The monks at St Benedict’s Abbey, Ealing, London are happy to undertake prayer requests that you send in.
ealingmonk AT aol DOT com
Intercessory prayer is an important dimension of our monastic vocation. We will display your intentions and prayer requests in a community area, and take them with us to Liturgy of the Hours and Mass. Every good action a person undertakes makes a difference to the world.
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Introduction. Just before he died, Jesus offered up a series of prayers to his Father on his behalf, on behalf of his disciples, and on our behalf. First he asked his Father to “glorify” him so that he could in turn bring glory to his Father. Then he asked his Father to guide and protect his disciples. Finally, he prayed that all of us would become one with the Father, with Jesus, and with each other (John 17). An hour or two later, when he was in the garden of Gethsemane, Jesus interceded again, saying, “Father, if it is possible, let this cup pass from me” (Matthew 26:39). And again, just before he died, he prayed: “Father, forgive them, they know not what they do” (Luke 23:34).
The Mystery of God’s Will. There is still one question we need to answer as we look at the call to intercessory prayer: What about prayers that never seem to get answered? Related to this is the age-old question that even shows up at various points in the Bible: Why is there so much suffering-especially among those who are trying to obey the Lord? Why does God let good people die young? Why does he not intervene and stop all the abortions or put an end to war and genocide? We can look at passages like Psalm 13 and Habakkuk 1:1-3 for examples of how even the holiest of people-prophets and psalmists-puzzled over these questions.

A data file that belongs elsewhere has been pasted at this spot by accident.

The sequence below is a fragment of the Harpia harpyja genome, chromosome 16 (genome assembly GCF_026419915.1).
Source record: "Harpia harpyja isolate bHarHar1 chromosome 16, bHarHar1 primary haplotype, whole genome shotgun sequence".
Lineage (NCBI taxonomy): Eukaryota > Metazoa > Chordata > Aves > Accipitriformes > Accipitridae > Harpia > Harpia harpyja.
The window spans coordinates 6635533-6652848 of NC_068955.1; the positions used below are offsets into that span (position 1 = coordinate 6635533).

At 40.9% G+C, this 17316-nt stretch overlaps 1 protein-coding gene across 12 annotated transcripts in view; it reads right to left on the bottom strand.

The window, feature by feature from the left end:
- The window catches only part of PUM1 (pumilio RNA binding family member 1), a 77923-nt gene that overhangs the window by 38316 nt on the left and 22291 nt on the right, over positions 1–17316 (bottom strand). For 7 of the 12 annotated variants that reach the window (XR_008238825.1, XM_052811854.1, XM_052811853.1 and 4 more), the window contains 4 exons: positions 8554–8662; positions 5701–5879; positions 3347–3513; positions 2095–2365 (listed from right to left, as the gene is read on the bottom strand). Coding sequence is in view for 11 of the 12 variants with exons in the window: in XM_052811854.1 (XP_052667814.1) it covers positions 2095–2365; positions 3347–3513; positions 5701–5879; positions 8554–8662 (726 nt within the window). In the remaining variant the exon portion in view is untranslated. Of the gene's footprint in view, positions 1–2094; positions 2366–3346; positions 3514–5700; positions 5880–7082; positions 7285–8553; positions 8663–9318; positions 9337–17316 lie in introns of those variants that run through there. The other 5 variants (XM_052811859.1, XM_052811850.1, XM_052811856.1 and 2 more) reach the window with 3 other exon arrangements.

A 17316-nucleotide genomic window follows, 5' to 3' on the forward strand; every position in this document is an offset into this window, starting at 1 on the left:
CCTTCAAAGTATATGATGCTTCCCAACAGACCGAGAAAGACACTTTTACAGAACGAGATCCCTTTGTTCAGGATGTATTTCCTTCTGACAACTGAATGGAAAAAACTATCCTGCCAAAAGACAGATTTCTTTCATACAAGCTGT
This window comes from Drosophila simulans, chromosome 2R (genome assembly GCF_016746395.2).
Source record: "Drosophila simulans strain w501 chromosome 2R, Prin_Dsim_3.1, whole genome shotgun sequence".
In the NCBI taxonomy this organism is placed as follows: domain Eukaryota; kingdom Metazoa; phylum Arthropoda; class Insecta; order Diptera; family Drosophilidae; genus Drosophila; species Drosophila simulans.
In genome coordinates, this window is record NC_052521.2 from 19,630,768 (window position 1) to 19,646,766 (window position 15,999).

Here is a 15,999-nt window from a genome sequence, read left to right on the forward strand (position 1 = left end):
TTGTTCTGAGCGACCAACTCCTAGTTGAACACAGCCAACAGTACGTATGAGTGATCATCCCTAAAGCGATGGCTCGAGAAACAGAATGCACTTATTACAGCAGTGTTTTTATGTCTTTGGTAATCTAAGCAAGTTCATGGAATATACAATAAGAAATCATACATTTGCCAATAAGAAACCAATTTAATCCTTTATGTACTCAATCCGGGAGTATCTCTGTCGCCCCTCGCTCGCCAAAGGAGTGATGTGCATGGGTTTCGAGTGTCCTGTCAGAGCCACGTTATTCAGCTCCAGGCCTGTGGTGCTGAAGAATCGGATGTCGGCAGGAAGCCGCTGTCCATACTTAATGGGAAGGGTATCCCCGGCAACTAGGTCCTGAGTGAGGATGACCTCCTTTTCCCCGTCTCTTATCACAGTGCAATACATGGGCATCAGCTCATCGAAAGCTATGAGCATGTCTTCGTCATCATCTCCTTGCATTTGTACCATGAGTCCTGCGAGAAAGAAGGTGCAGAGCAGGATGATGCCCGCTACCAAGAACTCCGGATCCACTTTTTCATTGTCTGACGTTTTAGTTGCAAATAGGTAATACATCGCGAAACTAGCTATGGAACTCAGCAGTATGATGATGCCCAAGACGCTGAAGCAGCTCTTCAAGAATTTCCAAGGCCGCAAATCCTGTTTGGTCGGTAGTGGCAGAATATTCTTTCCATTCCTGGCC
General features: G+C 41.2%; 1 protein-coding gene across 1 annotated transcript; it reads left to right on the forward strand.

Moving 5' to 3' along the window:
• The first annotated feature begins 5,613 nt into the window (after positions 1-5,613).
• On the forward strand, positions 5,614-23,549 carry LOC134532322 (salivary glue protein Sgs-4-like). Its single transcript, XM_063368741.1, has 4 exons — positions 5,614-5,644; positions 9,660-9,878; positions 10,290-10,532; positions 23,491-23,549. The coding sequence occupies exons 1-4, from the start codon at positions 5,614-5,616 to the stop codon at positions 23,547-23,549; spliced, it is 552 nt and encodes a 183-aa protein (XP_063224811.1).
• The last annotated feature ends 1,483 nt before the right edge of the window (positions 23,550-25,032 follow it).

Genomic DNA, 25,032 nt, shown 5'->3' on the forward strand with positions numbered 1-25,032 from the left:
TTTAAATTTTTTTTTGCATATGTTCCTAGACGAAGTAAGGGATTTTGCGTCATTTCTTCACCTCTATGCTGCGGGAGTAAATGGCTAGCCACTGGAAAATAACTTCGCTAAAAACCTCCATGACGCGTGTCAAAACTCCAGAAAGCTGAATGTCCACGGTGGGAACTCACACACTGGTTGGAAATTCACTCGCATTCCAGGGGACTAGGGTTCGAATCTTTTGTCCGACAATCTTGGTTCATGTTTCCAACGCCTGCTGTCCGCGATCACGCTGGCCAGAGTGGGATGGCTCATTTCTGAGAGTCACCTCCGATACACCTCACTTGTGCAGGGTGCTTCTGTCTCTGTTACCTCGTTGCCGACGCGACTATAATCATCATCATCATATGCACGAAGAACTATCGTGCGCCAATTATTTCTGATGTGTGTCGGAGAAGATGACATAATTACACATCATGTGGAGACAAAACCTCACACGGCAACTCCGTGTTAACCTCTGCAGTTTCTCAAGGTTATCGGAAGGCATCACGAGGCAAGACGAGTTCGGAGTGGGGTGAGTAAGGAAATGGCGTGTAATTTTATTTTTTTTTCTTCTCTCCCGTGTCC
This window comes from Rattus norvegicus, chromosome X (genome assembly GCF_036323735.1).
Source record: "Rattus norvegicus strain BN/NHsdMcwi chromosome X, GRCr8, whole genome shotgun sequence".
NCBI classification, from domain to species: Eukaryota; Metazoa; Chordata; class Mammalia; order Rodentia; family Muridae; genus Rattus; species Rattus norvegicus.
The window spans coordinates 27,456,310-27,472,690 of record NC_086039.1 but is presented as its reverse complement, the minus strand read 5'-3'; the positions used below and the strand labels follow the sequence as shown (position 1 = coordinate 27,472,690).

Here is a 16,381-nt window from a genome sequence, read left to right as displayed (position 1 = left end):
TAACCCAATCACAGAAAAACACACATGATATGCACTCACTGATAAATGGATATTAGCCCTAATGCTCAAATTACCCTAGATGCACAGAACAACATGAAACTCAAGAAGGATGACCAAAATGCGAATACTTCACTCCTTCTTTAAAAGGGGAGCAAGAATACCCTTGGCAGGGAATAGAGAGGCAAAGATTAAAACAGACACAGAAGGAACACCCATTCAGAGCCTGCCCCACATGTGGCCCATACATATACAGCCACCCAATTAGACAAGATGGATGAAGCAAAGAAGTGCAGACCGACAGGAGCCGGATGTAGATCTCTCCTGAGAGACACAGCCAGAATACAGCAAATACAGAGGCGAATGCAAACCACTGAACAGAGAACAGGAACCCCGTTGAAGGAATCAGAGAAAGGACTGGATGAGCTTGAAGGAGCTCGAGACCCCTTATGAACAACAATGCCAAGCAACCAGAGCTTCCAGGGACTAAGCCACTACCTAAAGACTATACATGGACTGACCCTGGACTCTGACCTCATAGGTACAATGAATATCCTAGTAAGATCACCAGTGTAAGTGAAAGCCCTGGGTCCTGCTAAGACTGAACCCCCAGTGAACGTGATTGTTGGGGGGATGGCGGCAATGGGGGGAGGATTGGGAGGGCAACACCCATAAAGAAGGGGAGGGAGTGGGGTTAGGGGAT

Intercessory prayer is not the same as prayers for yourself, or for ‘enlightenment’, or for spiritual gifts, or for guidance, or any personal matter, or any glittering generality. Intercession is not just praying for someone else’s needs. Intercession is praying with the real hope and real intent that God would step in and act for the positive advancement of some specific other person(s) or other entity. It is trusting God to act, even if it’s not in the manner or timing we seek. God wants us to ask, even urgently. It is casting our weakness before God’s strength, and (at its best) having a bit of God’s passion burn in us.
© Ealing Abbey, copyright 9 June 2014